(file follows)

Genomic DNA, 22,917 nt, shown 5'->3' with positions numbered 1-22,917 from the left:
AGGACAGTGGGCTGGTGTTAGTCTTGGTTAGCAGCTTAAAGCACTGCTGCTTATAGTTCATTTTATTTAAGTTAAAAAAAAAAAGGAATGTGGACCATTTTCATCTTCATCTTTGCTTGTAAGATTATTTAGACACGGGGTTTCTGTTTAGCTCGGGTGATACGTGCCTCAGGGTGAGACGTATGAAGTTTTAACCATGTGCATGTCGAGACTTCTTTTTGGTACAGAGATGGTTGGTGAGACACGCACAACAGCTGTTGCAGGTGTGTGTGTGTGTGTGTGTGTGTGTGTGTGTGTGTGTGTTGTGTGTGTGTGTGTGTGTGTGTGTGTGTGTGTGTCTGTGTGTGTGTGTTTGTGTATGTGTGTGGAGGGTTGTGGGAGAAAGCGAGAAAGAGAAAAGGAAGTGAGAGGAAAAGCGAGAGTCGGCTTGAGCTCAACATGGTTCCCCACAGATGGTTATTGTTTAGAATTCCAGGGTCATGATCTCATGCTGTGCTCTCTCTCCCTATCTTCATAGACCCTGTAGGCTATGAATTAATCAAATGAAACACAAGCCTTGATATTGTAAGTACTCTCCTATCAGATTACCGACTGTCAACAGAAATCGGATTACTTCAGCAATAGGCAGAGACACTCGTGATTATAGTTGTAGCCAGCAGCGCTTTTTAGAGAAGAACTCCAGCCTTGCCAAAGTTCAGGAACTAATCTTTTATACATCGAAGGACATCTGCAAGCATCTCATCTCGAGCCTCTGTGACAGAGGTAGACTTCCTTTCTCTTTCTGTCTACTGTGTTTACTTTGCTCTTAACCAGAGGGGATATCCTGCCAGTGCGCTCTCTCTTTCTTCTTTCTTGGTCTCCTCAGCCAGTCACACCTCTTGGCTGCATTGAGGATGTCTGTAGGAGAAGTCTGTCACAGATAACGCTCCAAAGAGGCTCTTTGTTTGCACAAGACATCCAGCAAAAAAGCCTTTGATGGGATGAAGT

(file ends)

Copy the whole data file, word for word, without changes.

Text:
Genomic DNA, 22,917 nt, shown 5'->3' with positions numbered 1-22,917 from the left:
AGGACAGTGGGCTGGTGTTAGTCTTGGTTAGCAGCTTAAAGCACTGCTGCTTATAGTTCATTTTATTTAAGTTAAAAAAAAAAAGGAATGTGGACCATTTTCATCTTCATCTTTGCTTGTAAGATTATTTAGACACGGGGTTTCTGTTTAGCTCGGGTGATACGTGCCTCAGGGTGAGACGTATGAAGTTTTAACCATGTGCATGTCGAGACTTCTTTTTGGTACAGAGATGGTTGGTGAGACACGCACAACAGCTGTTGCAGGTGTGTGTGTGTGTGTGTGTGTGTGTGTGTGTGTGTGTGTTGTGTGTGTGTGTGTGTGTGTGTGTGTGTGTGTGTCTGTGTGTGTGTGTTTGTGTATGTGTGTGGAGGGTTGTGGGAGAAAGCGAGAAAGAGAAAAGGAAGTGAGAGGAAAAGCGAGAGTCGGCTTGAGCTCAACATGGTTCCCCACAGATGGTTATTGTTTAGAATTCCAGGGTCATGATCTCATGCTGTGCTCTCTCTCCCTATCTTCATAGACCCTGTAGGCTATGAATTAATCAAATGAAACACAAGCCTTGATATTGTAAGTACTCTCCTATCAGATTACCGACTGTCAACAGAAATCGGATTACTTCAGCAATAGGCAGAGACACTCGTGATTATAGTTGTAGCCAGCAGCGCTTTTTAGAGAAGAACTCCAGCCTTGCCAAAGTTCAGGAACTAATCTTTTATACATCGAAGGACATCTGCAAGCATCTCATCTCGAGCCTCTGTGACAGAGGTAGACTTCCTTTCTCTTTCTGTCTACTGTGTTTACTTTGCTCTTAACCAGAGGGGATATCCTGCCAGTGCGCTCTCTCTTTCTTCTTTCTTGGTCTCCTCAGCCAGTCACACCTCTTGGCTGCATTGAGGATGTCTGTAGGAGAAGTCTGTCACAGATAACGCTCCAAAGAGGCTCTTTGTTTGCACAAGACATCCAGCAAAAAAGCCTTTGATGGGATGAAGT